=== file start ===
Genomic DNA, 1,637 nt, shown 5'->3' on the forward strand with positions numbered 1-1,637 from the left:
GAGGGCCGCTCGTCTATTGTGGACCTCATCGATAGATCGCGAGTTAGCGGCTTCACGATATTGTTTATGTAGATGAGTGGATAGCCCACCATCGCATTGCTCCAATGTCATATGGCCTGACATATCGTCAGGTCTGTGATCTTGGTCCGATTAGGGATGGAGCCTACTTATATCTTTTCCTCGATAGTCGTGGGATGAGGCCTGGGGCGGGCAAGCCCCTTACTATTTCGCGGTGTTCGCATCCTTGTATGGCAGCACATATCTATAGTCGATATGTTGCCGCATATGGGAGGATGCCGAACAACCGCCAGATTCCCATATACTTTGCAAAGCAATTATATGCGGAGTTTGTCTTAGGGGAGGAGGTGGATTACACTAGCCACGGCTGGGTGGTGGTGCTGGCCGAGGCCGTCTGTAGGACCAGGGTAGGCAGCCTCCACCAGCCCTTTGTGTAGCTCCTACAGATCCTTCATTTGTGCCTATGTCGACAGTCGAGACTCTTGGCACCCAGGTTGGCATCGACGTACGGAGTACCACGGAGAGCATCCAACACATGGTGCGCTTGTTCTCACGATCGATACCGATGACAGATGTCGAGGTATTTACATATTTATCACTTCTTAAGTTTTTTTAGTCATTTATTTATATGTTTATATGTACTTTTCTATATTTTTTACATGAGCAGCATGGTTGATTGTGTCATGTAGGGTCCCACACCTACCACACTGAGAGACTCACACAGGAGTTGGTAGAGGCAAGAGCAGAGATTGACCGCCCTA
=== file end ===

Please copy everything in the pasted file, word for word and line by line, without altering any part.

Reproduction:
Genomic DNA, 1,637 nt, shown 5'->3' on the forward strand with positions numbered 1-1,637 from the left:
GAGGGCCGCTCGTCTATTGTGGACCTCATCGATAGATCGCGAGTTAGCGGCTTCACGATATTGTTTATGTAGATGAGTGGATAGCCCACCATCGCATTGCTCCAATGTCATATGGCCTGACATATCGTCAGGTCTGTGATCTTGGTCCGATTAGGGATGGAGCCTACTTATATCTTTTCCTCGATAGTCGTGGGATGAGGCCTGGGGCGGGCAAGCCCCTTACTATTTCGCGGTGTTCGCATCCTTGTATGGCAGCACATATCTATAGTCGATATGTTGCCGCATATGGGAGGATGCCGAACAACCGCCAGATTCCCATATACTTTGCAAAGCAATTATATGCGGAGTTTGTCTTAGGGGAGGAGGTGGATTACACTAGCCACGGCTGGGTGGTGGTGCTGGCCGAGGCCGTCTGTAGGACCAGGGTAGGCAGCCTCCACCAGCCCTTTGTGTAGCTCCTACAGATCCTTCATTTGTGCCTATGTCGACAGTCGAGACTCTTGGCACCCAGGTTGGCATCGACGTACGGAGTACCACGGAGAGCATCCAACACATGGTGCGCTTGTTCTCACGATCGATACCGATGACAGATGTCGAGGTATTTACATATTTATCACTTCTTAAGTTTTTTTAGTCATTTATTTATATGTTTATATGTACTTTTCTATATTTTTTACATGAGCAGCATGGTTGATTGTGTCATGTAGGGTCCCACACCTACCACACTGAGAGACTCACACAGGAGTTGGTAGAGGCAAGAGCAGAGATTGACCGCCCTA